My sister hadn’t had the greatest of weeks and I wanted to do something for her. So of course, I made her a bag that says “Moo Bitch Get Out the Hay”. I mean, what else would you do? Send flowers? Whatevs.
It went down something like this… Me: would you like something that says “Moo Bitch Get Out the Hay” with a cow on it? You know, like the song but not – beware there is language, people. Sister: what did you say about a bitch? Me: would you like something that says that. Sister: why wouldn’t I? Me: red purse or purple shirt? Sister: Purse and red is perfect it is the color they use with cows.
Well, that’s settled. Time to draw something up…
And there you have it. I had no idea how to do a cow’s face so I had to Google images and imitate the things I found online. In the end mine isn’t as good as some of them but I am still pretty darn happy with it. I tossed in the phrase that started this whole thing really rolling!
For this project you will need:
Place your heat transfer vinyl (HTV) shiny side down onto your cutting mat. With all HTV projects, double check that your file will cut backwards or mirrored from what the original would be.
Weed the excess material because anything left will permanently adhere to your cloth surface. Double check!
Next get the bag back from Maxamilion VonFuzzybottom aka the crafty cat assistant. Oh, and here’s the truth of what things look like just outside of the shots you see in the tutorial. We’ve got a tart pan (watch out for a tasty recipe!) saran wrap (hello tie dye tutorial), a $1 ring, a hammer, some WetNap wipes (what I use exclusively these days to clean my Silhouette mats) two watches I bought in my sleep (yeah, that’s happening again – so far lots of watches AND I just bought a new 8×11 foot rug – meh) and some resin that goes along with the ring for a different tutorial!
The clear shiny part of the transfer is sticky which is awesome because this helps you set the transfer down perfectly and without worrying about it slipping just enough to make things wonky and dumb looking. Be sure to straighten out the bag to prevent any weird creases by pulling the pockets out and puffing out the bottom and then smoothing flat. Iron out any wrinkles BEFORE applying your HTV.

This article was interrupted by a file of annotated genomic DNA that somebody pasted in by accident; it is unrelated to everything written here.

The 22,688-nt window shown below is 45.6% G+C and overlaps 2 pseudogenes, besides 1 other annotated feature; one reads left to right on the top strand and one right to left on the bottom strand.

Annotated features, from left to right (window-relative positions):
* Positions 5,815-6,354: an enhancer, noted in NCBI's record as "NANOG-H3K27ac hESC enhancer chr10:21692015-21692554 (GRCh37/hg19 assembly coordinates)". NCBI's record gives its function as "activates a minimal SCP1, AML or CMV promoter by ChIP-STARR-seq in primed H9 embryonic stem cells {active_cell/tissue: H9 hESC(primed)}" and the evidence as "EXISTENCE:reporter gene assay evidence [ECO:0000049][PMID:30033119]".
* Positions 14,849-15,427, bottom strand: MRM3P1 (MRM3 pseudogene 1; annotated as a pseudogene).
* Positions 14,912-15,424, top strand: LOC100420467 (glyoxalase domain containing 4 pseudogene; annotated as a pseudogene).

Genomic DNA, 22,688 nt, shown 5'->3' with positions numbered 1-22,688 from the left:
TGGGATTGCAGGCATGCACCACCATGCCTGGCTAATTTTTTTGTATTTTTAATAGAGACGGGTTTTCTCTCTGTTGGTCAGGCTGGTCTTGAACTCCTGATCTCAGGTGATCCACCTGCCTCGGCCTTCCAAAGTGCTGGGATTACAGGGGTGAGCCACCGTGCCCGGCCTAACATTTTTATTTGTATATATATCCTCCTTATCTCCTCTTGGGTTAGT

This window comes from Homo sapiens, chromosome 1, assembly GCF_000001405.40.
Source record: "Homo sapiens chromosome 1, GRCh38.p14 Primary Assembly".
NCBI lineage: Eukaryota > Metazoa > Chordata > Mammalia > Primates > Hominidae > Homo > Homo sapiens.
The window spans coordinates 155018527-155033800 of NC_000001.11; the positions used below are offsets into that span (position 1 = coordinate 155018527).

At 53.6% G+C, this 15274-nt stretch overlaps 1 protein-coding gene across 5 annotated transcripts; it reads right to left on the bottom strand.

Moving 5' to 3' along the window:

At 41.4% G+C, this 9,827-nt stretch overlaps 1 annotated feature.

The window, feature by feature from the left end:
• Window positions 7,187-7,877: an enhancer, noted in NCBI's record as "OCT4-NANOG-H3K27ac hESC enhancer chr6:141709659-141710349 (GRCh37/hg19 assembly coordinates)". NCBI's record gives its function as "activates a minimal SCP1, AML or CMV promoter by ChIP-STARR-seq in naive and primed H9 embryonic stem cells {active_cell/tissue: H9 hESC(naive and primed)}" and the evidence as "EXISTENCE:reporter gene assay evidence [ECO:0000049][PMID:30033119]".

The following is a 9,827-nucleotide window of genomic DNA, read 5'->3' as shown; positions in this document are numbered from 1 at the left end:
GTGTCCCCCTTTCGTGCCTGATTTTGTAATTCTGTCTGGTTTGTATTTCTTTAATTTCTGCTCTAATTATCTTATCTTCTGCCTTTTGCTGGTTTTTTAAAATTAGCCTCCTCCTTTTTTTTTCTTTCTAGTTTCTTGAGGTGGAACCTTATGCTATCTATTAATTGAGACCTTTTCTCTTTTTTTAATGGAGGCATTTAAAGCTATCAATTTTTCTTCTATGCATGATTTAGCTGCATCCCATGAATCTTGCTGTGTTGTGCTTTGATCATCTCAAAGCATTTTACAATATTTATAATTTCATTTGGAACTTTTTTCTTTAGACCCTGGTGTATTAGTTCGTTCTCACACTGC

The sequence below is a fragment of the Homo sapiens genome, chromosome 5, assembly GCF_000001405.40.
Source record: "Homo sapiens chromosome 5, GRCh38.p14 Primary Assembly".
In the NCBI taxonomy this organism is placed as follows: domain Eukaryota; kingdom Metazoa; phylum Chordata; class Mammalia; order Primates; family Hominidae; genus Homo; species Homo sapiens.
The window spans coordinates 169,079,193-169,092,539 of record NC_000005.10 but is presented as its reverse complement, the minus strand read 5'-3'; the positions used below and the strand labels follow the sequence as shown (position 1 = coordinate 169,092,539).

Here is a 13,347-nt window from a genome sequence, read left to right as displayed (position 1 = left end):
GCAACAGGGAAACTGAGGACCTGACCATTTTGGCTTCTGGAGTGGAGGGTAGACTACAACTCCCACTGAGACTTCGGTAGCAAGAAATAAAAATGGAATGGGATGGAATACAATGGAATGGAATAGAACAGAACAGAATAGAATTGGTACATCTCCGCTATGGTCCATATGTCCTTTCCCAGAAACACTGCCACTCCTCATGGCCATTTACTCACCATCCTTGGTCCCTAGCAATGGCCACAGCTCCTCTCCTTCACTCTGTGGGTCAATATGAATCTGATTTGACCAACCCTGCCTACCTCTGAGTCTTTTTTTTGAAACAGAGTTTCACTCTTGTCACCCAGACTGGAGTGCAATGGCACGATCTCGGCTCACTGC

Set your iron to the cotton setting for a ton of heat. Use a cloth in between the iron and your transfer and apply heat for about 30 seconds at a go in an area. I just count or sing a song to the same place over and over again. Out loud. Off key. Crafter for life.
Don’t move it around like you’re ironing or you could mess up the stuff going on beneath the cloth without even knowing it.
Which brings me to a handy, dandy quick tip. I have found that I like to use a cheap handkerchief as my buffer cloth. It’s thin enough that I can actually see what area below it I have the heat on!
Carefully pull away the sticky, clear piece to free your transfer. Now, I find that at the corners and edges I typically don’t get enough heat so they don’t actually stick to the fabric and start to peel up with the clear sheet. This is okay and it’s going to happen. Just carefully place the plastic back down and iron in the spot until the HTV takes hold. Chances are you’ll need to do this around the transfer several times so watch out for it!
And there it is! My sister’s new bag. We both LOVE these Baggu totes. They’re seriously the best bag, ever. I like to fly with mine because it has a pocket where I can keep my id and keys and then I keep the big open area full of crafty stuff like Kumihimo discs and needlepoint pieces :)
What do you think? Jen loves it so that’s good enough for me. A little weird? Yep, but it suits both of us so that’s just awesome! Will you be making your own “Moo Bitch Get Out the Hay” items or is this a bit much for you? I’d love to know!